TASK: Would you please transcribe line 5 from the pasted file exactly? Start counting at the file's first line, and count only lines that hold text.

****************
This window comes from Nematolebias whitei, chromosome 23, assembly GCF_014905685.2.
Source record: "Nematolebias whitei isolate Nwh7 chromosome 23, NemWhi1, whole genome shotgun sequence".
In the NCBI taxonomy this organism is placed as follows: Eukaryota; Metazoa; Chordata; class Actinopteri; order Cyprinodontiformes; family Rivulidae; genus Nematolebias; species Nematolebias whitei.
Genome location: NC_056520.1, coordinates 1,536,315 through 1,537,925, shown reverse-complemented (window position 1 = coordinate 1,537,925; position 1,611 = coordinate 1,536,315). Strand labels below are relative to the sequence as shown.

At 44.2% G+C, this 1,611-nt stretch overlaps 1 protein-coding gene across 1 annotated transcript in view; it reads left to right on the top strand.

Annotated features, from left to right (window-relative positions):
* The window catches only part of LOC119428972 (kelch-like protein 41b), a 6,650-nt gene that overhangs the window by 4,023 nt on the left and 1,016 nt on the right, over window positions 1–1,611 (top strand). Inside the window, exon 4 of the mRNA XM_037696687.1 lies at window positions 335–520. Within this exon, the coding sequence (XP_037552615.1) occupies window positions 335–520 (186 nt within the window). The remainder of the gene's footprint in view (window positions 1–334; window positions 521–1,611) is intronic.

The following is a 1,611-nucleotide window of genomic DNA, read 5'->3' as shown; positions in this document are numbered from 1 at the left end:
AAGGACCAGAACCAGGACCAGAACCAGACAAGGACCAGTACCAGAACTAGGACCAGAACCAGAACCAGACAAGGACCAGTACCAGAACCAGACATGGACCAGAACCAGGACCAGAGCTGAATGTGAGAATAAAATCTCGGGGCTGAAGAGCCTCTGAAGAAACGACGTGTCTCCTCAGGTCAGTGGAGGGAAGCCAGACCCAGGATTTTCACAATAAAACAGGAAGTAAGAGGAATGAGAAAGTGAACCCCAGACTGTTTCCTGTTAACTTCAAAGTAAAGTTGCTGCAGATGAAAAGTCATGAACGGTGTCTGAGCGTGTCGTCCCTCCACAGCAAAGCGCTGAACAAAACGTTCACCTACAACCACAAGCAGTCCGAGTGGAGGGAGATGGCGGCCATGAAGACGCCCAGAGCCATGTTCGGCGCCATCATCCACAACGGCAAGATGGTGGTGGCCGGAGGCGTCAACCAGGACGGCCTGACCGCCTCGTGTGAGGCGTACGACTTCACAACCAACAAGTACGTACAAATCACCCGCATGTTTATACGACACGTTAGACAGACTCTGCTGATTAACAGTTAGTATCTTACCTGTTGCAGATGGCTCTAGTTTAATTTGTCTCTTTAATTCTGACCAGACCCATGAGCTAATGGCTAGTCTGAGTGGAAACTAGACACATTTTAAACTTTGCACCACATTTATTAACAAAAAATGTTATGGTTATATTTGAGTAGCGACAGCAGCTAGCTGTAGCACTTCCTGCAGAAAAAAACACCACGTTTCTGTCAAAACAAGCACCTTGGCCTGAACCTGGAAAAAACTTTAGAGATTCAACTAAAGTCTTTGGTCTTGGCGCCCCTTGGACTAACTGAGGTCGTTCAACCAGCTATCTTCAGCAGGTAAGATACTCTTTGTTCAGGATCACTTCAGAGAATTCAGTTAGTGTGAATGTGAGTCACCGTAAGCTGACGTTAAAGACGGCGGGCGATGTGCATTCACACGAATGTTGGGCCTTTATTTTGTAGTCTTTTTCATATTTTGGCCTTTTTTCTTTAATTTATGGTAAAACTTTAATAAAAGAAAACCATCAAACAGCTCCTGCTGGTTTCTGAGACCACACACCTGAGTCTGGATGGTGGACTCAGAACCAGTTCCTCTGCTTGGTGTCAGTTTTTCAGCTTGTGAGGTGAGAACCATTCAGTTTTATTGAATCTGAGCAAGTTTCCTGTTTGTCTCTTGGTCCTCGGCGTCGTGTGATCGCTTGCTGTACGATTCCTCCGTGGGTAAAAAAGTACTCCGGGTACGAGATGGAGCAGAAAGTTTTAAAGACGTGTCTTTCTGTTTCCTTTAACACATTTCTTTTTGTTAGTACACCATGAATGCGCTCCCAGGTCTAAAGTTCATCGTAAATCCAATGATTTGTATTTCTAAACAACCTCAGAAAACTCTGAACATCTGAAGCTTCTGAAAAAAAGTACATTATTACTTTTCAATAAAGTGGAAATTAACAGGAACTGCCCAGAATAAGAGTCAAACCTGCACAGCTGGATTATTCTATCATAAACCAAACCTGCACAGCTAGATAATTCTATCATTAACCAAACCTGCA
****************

At 44.2% G+C, this 1,611-nt stretch overlaps 1 protein-coding gene across 1 annotated transcript in view; it reads left to right on the top strand.